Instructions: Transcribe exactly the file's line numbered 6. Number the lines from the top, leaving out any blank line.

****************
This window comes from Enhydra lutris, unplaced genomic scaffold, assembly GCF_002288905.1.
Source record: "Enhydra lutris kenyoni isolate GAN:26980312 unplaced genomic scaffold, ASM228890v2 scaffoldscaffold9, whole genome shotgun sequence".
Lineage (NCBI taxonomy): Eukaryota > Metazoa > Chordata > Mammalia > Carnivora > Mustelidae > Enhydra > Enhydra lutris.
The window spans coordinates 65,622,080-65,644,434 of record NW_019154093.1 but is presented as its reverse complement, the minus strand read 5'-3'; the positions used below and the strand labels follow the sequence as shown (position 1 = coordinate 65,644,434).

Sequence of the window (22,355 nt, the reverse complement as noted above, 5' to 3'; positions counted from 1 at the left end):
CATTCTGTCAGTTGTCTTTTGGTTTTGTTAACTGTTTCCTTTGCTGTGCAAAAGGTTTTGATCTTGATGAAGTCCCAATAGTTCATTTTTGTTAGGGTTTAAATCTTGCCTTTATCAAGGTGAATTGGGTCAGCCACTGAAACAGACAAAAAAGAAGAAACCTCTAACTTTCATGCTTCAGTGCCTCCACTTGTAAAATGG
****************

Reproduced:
CATTCTGTCAGTTGTCTTTTGGTTTTGTTAACTGTTTCCTTTGCTGTGCAAAAGGTTTTGATCTTGATGAAGTCCCAATAGTTCATTTTTGTTAGGGTTTAAATCTTGCCTTTATCAAGGTGAATTGGGTCAGCCACTGAAACAGACAAAAAAGAAGAAACCTCTAACTTTCATGCTTCAGTGCCTCCACTTGTAAAATGG